“Another time we were planning Roscommon in a Connacht final. It was a dreadful day in Pearse Stadium. Your man turned to me before the start and says, ‘weather is awful for football.’ I said to him, ‘don’t worry. You won’t be out in it long.’ 

“Gerry Beirne was actually playing midfield. Dermot Earley was out foreign at the time. Beirne was 6’6 with long hair. The heading in Irish Press before the game was, ‘Beirne holds the key for Connacht final.’ It was ten minutes in and I saw the Roscommon subs warming up. So, I pointed it out to Gerry and said, ‘you’d want to get that key out soon because they are coming for you.’” 

In 1981 they beat Roscommon in the National League final 1-11 to 1-3. It was sweet success after sore losses and off-field sagas but never the sole incentive.

“At that stage I’d lost three All-Irelands. My first national medal. It was great to win one. Our hope soared after it, then we played Mayo in the first round of Championship and they beat us. In 1982, Offaly beat us by a point and went on to win the All-Ireland. Politics. We’d backs playing as forwards. Ah…” he says before tailing off.

To what extent did those decider defeats define him?

“Look it, it was brilliant to have played in them. Spillane said to me one time, I won eight of them and they are below in a biscuit box,” he responses. “It was great to see Pádraic win though. I didn’t want him to go down the same road as me.” 

Joyce sits in the heart of the city and watches the world go by. Here some prefer hurling, others are rugby-inclined and some pay no heed to sport at all. He ingests it all, as animated discussing Scotland’s Euro 2024 win over Spain as he is any Galway glory day. The football contingent knows him and stops periodically to say hello. Each supporter more enthusiastically greeted than the last. He is at ease with people. No wonder a stint in management was inevitable.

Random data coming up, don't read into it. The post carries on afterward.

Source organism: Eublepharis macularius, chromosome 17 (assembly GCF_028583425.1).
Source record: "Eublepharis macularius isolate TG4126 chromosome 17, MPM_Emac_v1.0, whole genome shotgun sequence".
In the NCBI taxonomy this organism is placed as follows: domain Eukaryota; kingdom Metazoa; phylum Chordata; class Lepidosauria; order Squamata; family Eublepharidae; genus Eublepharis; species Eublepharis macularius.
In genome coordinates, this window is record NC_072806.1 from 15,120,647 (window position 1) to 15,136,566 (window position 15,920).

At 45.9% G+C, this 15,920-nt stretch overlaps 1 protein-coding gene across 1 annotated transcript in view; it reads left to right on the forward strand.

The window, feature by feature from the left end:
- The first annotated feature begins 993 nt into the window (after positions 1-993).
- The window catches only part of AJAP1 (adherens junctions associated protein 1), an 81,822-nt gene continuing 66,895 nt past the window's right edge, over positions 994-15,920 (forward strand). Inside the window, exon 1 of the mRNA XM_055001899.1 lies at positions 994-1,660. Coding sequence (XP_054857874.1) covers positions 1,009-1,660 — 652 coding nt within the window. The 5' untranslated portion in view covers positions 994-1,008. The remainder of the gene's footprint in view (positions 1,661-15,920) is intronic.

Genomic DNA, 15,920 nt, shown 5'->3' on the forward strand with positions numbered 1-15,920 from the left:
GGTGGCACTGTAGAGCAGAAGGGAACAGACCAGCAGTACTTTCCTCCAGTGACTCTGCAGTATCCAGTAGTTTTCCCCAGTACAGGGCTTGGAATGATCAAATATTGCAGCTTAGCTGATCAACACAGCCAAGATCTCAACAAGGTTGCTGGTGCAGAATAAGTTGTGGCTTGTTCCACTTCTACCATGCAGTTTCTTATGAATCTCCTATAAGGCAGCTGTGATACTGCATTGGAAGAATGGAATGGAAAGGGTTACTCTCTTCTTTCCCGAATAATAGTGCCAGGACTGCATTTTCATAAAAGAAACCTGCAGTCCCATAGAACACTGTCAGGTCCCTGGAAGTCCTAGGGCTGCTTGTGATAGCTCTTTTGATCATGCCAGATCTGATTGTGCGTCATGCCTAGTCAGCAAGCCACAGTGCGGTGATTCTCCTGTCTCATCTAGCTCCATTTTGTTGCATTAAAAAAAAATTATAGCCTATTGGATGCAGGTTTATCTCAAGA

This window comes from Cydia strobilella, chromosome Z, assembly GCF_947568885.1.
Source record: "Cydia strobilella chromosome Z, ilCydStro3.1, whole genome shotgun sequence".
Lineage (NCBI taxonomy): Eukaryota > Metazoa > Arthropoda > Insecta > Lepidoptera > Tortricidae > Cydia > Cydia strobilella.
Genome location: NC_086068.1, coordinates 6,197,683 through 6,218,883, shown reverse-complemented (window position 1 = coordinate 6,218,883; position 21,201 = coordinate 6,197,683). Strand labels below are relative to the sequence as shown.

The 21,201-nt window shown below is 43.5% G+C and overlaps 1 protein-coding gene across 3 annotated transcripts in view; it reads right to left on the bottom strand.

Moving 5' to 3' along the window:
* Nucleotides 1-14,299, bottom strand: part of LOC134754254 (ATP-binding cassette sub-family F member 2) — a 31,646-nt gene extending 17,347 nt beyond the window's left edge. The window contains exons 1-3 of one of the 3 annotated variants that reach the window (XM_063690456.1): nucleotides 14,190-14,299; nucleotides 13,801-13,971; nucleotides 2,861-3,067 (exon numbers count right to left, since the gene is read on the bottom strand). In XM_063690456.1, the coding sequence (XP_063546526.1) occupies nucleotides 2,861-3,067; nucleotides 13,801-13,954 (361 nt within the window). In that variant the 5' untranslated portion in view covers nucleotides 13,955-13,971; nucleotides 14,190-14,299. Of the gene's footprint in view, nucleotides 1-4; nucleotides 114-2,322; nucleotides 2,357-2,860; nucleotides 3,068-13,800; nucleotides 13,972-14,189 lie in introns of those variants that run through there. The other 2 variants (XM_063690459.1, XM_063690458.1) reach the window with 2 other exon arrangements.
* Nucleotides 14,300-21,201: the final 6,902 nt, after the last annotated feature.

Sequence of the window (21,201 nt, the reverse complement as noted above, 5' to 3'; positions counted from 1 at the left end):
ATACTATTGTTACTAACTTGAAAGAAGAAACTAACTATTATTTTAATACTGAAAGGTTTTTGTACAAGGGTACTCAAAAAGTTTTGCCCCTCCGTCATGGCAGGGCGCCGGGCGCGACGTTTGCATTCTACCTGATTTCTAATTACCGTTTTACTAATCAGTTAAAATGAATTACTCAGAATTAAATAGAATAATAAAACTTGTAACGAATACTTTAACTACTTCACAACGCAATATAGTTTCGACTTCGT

“It was all the same as playing. A field, two crossbar and four goalposts. Get as many scores as you can. I’d great fun at it. It’s all about getting lads to buy in. At one stage I went up to a hurling team in 1991. Pádraig Pearse's. They hadn’t won a game in five years and I never hurled in my life. We won the intermediate championship. Bate Killimor in the final. It took three draws before we beat them. I said to them after, ‘If ye did it for the fella who was here before you wouldn’t need me at all.’ It’s all about attitude.” 

In that sphere he never stopped living large and enjoying every minute. In 2004 Killererin reached a county final against Salthill-Knocknacarra. Pádraic struggled throughout that year with injury. Two weeks before the fixture he finally went under the knife to have surgery on his groin. Billy had an idea. Team photograph, pre-match parade, national anthem… suddenly on comes the Galway star, appearing dramatically just before the throw-in.

“Salthill were in a heap straight away. They forgot all about my lad Nicholas. He scored 1-4 that day,” Billy recalls with a hearty chuckle.